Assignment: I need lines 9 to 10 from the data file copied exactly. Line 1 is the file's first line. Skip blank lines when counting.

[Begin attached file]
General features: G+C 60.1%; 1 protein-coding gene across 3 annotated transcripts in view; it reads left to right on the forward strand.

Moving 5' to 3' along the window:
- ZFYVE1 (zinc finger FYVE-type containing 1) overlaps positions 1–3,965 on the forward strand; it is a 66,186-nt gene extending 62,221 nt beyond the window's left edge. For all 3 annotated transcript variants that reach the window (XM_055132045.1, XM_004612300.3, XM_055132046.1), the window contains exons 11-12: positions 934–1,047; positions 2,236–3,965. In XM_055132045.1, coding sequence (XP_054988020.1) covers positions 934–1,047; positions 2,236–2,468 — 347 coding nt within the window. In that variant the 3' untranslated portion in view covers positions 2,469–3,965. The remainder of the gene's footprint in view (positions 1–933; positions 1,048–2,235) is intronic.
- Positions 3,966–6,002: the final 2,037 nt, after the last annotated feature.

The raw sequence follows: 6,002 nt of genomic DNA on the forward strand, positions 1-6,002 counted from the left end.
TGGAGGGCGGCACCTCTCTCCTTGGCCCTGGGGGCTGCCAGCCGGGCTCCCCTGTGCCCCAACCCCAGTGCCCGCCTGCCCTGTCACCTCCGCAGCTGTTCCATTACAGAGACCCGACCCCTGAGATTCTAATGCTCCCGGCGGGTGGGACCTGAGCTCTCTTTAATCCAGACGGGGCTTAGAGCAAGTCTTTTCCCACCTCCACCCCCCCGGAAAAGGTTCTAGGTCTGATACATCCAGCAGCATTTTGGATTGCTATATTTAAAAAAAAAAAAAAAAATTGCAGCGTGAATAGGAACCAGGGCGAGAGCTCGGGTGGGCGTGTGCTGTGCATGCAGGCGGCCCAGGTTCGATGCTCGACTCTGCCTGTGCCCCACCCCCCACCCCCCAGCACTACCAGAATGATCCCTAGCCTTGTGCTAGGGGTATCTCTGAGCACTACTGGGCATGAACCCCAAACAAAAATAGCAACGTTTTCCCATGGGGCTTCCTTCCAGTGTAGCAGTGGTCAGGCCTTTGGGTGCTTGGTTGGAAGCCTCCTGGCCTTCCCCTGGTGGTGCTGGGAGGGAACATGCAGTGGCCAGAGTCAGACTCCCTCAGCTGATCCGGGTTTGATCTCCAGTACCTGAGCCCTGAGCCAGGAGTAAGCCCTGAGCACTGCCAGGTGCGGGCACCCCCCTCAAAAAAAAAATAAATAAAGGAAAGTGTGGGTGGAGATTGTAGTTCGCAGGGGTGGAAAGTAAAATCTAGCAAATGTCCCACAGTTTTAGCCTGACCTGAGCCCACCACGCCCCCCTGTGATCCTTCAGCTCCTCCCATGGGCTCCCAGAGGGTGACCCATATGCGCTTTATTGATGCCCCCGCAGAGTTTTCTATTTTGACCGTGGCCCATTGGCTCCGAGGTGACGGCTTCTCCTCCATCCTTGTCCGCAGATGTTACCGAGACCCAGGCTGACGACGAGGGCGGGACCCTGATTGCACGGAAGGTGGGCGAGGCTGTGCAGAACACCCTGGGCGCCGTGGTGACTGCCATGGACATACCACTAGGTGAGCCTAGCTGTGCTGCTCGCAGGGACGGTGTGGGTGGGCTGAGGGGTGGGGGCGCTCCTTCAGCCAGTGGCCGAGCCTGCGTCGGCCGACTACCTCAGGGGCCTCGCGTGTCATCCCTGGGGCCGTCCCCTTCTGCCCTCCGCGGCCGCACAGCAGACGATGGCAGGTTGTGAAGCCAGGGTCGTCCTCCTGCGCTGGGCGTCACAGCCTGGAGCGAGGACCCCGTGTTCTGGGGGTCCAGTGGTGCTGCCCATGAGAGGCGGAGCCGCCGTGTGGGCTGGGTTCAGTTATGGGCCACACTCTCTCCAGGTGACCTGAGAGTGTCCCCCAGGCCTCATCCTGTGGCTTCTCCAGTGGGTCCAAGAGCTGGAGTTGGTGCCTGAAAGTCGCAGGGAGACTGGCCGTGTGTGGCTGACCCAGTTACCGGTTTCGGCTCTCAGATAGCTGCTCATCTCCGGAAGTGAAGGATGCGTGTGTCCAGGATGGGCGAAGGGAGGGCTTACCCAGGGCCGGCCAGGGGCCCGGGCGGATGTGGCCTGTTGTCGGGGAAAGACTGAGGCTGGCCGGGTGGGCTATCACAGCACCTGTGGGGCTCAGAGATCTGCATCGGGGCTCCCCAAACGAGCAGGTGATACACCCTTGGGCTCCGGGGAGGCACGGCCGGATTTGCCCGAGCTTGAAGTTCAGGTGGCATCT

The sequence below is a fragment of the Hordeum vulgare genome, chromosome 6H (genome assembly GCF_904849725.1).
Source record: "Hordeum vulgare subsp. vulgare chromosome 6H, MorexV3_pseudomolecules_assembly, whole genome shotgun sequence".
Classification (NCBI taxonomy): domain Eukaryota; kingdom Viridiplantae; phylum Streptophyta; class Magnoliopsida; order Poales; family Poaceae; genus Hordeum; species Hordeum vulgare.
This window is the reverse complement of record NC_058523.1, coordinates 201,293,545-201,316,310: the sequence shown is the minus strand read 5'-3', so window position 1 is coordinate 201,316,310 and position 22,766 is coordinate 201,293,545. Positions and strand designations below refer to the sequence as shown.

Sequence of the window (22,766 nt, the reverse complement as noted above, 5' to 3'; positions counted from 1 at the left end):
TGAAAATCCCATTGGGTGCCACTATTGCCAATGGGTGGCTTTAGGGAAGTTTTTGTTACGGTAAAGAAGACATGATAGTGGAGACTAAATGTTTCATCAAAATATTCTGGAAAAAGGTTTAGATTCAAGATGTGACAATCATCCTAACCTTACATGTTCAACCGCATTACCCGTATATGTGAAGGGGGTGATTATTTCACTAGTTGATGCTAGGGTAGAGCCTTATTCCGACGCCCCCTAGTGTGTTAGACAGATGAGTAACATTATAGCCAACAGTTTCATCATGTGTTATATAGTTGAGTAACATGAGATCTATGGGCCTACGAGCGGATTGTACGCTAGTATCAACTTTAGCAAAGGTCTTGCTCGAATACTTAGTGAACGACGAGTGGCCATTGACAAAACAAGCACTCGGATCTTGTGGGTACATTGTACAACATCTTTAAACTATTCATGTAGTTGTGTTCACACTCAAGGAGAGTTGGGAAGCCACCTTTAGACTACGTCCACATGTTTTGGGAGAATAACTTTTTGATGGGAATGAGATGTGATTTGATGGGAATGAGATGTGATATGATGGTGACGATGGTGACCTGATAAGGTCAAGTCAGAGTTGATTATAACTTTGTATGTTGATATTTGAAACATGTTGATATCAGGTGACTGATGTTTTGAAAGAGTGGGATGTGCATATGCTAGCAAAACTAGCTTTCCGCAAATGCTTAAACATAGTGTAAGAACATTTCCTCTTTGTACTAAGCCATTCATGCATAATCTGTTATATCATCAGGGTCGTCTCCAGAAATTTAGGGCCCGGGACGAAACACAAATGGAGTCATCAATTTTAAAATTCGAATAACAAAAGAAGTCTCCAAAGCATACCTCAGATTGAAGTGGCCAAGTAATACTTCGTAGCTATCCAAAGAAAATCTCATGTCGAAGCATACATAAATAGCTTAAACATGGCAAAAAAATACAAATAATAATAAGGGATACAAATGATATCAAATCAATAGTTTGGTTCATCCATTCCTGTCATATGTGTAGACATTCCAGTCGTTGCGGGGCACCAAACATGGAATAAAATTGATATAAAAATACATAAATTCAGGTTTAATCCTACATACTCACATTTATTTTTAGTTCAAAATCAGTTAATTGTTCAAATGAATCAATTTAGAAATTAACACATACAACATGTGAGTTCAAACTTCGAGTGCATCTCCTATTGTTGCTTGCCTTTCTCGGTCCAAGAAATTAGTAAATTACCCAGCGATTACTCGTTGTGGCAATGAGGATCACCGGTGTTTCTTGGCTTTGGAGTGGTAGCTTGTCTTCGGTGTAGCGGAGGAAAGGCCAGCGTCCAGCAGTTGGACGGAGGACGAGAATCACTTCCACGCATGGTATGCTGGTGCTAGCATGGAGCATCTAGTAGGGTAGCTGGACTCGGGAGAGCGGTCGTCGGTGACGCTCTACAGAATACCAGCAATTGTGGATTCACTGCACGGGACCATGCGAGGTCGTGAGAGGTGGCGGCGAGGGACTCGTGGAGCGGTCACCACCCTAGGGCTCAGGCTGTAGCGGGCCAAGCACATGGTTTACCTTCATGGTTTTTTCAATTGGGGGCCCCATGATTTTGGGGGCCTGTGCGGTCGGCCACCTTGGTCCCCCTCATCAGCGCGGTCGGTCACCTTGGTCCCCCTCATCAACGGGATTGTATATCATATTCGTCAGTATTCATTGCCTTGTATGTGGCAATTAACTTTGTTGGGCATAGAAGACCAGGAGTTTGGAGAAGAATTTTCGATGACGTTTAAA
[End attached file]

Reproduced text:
Classification (NCBI taxonomy): domain Eukaryota; kingdom Viridiplantae; phylum Streptophyta; class Magnoliopsida; order Poales; family Poaceae; genus Hordeum; species Hordeum vulgare.
This window is the reverse complement of record NC_058523.1, coordinates 201,293,545-201,316,310: the sequence shown is the minus strand read 5'-3', so window position 1 is coordinate 201,316,310 and position 22,766 is coordinate 201,293,545. Positions and strand designations below refer to the sequence as shown.